Culture of Pop

Review: ‘Life in Pieces’ Premieres On CBS

It’s hard to review Life in Pieces because it’s very difficult to figure out what the show is aiming for. It seems like a bizarre mix of Louie and Parenthood that will end up pleasing no one.

The show’s concept is to show the life of an extended family in four separate stories in each episode. The device seems more confusing than interesting and the pilot episode did nothing to demonstrate what it could add comedically.

The first story in the Life in Pieces pilot shows Matt (The Newsroom‘s Thomas Sadoski) and Colleen (Enlisted‘s Angelique Cabral) trying to find a place to be intimate after a date, when both of their homes are occupied by other people. A recurring character played by Jordan Peele (Key & Peele) adds a couple laughs to this segment, but for the most part it’s cheap gags like Colleen being mistaken for a sex worker when they try to make out in their car.

Things got worse in the second story, which was about Greg Short (Fargo‘s Colin Hanks) and Jen (New Girl‘s Zoe Lister Jones) bringing home a new baby. This segment goes farther than most sitcoms do in really acknowledging the nitty-gritty of giving birth, but it all comes back to tired tropes. Despite talking about what Jen went through physically in graphic detail, the punchline is Greg’s mugging reaction when she makes a comment about how she doesn’t think she’ll ever want to have sex again.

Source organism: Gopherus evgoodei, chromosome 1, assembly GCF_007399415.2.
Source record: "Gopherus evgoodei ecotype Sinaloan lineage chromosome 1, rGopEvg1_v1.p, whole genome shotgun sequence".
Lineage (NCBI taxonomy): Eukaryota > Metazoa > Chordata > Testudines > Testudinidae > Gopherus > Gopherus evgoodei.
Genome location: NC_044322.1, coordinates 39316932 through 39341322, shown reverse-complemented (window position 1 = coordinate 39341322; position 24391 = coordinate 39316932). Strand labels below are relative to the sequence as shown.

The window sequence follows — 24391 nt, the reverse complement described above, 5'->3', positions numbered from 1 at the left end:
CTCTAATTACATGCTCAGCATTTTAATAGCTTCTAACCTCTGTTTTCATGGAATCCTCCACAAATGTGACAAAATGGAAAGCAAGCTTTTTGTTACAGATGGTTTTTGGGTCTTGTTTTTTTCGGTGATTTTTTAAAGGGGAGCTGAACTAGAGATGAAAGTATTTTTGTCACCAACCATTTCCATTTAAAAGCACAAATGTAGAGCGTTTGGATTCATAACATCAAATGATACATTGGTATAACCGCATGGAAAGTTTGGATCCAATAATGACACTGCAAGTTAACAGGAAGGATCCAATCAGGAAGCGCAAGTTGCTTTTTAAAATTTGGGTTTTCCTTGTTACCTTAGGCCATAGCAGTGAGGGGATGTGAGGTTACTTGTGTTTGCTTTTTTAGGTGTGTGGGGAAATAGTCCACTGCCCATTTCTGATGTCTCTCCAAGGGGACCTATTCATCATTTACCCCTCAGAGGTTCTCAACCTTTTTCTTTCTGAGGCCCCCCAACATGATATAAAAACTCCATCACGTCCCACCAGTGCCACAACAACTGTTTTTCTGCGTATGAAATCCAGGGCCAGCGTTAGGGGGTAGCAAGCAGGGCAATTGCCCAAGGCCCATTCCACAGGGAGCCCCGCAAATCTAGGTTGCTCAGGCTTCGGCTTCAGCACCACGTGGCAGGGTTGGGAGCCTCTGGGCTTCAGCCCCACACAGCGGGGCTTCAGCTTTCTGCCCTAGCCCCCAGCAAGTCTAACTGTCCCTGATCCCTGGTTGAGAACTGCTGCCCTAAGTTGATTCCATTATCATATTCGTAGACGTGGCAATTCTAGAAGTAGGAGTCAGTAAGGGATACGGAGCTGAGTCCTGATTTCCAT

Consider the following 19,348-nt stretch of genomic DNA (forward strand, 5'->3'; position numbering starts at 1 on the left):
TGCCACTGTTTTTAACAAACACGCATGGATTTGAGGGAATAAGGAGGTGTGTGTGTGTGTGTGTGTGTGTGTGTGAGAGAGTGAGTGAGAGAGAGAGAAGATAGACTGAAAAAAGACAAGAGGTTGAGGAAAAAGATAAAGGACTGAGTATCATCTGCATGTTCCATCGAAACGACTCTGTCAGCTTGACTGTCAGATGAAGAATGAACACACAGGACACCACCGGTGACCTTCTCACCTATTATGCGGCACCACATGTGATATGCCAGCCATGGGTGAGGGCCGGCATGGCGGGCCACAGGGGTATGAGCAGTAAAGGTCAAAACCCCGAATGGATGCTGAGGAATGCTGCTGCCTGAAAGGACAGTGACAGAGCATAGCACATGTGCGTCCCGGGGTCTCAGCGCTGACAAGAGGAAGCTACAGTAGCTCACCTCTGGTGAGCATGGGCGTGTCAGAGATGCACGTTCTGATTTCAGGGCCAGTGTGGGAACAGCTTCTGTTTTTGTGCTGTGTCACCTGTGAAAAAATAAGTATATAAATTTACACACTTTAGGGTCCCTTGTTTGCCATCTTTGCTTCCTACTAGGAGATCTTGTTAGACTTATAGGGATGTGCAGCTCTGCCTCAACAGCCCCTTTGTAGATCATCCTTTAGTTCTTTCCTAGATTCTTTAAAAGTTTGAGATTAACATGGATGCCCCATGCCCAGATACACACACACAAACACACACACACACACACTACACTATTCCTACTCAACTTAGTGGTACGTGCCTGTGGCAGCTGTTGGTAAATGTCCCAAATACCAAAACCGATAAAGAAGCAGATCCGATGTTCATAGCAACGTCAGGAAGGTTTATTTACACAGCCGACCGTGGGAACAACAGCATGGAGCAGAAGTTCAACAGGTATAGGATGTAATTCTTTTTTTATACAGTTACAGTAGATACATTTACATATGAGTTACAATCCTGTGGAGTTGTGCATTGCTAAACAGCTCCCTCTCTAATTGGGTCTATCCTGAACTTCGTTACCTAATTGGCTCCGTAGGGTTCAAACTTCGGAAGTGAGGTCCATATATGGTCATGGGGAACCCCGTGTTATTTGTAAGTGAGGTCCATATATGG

The third story was about Tim (Veep‘s Dan Bakkedahl) and Heather (Breaking Bad‘s Betsy Brandt) dealing with their three kids growing up. In the same day, one kid visited a college for the first time, another found out that Santa isn’t real and a third got her period. All the reminders that her kids are growing up made Heather want to have a baby. None of this emotion was explored in an honest way. The opportunities were there for the comedy to come from character, but instead made jokes felt lazily inserted throughout.

In the final segment, all of these characters were brought together to attend to funeral of their father John (James Brolin) before the twist was revealed: he hasn’t died, he just asked to attend his own “funeral” as a birthday present.

This show is very willing to get macabre and strange, but then they never have any pay offs from what they set up. Underneath a lofty storytelling device and some attempts to be edgy, it’s the same old same old.

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